Oh, and did I mention that it causes insomnia?

I have not slept more than two hours at a time, three to four hours a night, in almost three weeks.

But I’m a good girl, and I take my medicine … and pray.

Have you had this experience with aromasin or arimidex? What has helped?


14 Responses to Aromasin

  1. Susan,
    I have been on Aromasin for 3 years. My gynocologist wanted me to switch to Arimidex, I forgot why. When I asked my oncologist he rattled off many statistics as to why Aromasin is the drug of choice… for post menopausal women. One of the reasons being it is the newest. I forgot the percentages but when he told them to me I just said “OK” I will stay on Aromasin. I was never on any other drug after chemo so many of the things I feel I am not sure if it is the Aromasin or menopause, etc. Sometimes my bones ache, so I was told to take 2 Aleve liquid gels at bedtime and it does help. I also know I ache more when I do not exercise. Make sure you are doing weight bearing exercise. They do check my bones when I have my CT scans… I have already shown some loss in my spine. I take 1800mg of calcium daily and recently they upped my Vitamin D to 1000 IUs.The only problem is now I have been having bowel issues and they think it may be from too much calcium. The insomnia may pass… I only have it sometimes. I have stopped caffeine after dinner and I notice that has helped.I also am finding that names escape me more now than before… memory issues can be a problem too… but again that could be menopause too!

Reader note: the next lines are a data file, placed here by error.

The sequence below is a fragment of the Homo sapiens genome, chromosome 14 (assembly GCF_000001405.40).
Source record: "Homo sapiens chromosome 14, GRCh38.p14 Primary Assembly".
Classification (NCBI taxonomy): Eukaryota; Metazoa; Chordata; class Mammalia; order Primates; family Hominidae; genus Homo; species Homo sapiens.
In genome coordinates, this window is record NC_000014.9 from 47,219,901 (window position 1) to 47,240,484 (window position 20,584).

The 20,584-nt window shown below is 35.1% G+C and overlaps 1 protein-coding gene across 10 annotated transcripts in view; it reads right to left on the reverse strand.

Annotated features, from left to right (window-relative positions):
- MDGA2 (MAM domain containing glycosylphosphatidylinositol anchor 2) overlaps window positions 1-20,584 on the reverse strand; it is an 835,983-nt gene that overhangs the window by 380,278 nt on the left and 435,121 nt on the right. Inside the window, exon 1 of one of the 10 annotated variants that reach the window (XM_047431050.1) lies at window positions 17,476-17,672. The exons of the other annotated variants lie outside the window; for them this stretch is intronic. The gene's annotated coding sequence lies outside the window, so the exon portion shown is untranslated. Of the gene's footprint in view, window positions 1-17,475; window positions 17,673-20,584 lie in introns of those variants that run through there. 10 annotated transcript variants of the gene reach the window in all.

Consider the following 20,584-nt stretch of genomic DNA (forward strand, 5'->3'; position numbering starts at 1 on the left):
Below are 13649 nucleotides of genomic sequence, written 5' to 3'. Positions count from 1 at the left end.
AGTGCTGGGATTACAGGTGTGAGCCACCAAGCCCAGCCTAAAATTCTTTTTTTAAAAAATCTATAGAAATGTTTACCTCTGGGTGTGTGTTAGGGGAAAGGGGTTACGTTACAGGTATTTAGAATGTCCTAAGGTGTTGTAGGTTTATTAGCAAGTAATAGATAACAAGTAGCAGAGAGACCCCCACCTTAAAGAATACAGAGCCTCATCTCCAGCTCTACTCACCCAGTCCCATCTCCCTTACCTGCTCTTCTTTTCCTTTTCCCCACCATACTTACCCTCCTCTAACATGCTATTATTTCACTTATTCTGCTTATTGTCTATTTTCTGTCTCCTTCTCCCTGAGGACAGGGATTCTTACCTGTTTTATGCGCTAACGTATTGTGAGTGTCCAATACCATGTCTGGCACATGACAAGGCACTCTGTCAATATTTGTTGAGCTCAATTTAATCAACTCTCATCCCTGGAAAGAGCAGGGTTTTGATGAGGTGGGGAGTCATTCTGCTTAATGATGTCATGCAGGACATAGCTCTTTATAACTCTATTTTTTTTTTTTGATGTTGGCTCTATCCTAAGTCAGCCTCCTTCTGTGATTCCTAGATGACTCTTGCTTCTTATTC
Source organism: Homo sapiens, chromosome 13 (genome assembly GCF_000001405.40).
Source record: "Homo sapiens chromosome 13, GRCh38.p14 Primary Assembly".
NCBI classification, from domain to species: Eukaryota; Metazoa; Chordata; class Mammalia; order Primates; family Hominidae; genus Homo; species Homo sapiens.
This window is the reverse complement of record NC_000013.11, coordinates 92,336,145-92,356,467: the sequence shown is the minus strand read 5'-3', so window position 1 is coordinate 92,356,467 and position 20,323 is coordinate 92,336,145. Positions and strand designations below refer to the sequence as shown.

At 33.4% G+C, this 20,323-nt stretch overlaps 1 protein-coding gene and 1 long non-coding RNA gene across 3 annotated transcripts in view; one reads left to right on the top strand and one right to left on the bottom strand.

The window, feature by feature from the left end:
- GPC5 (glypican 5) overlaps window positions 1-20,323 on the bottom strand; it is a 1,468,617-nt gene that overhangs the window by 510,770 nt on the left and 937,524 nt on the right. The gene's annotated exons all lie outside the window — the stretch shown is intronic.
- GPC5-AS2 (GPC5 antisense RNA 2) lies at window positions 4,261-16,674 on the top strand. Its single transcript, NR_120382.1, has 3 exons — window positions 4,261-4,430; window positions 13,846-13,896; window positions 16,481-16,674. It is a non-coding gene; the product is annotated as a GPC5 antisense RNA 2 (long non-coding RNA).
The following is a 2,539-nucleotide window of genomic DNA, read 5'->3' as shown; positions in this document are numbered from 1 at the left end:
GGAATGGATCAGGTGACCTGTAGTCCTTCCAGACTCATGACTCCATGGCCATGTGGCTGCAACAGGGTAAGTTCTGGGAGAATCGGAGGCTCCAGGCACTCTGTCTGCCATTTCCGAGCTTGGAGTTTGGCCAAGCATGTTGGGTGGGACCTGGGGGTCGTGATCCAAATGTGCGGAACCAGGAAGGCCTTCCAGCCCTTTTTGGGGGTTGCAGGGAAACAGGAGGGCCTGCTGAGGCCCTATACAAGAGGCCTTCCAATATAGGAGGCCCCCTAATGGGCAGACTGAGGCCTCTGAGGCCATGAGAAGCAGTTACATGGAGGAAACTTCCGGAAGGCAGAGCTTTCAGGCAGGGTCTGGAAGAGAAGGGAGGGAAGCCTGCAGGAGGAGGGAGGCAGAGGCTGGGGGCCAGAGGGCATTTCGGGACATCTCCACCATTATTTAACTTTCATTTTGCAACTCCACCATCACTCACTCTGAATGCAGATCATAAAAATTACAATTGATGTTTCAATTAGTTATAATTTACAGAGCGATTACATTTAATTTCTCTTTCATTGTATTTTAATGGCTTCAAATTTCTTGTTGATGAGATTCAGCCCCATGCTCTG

• whymommy says:

      Oh, geez, I’m not doing any exercise right now because my scar tissue is so crazy that it’s bound my muscles right up and there are issues with my spine … but you’re right, it’s so important, and I’ll see what I can do. Thanks, Mary Beth!

  2. Laurie says:

    Susan, I have a friend who also experienced severe insomnia after starting aromatase inhibitors. She had to try two different drugs and the last one – worked. She sleeps now.
    So maybe talk to your doc about changing drugs, eh? xo

  3. Laurie says: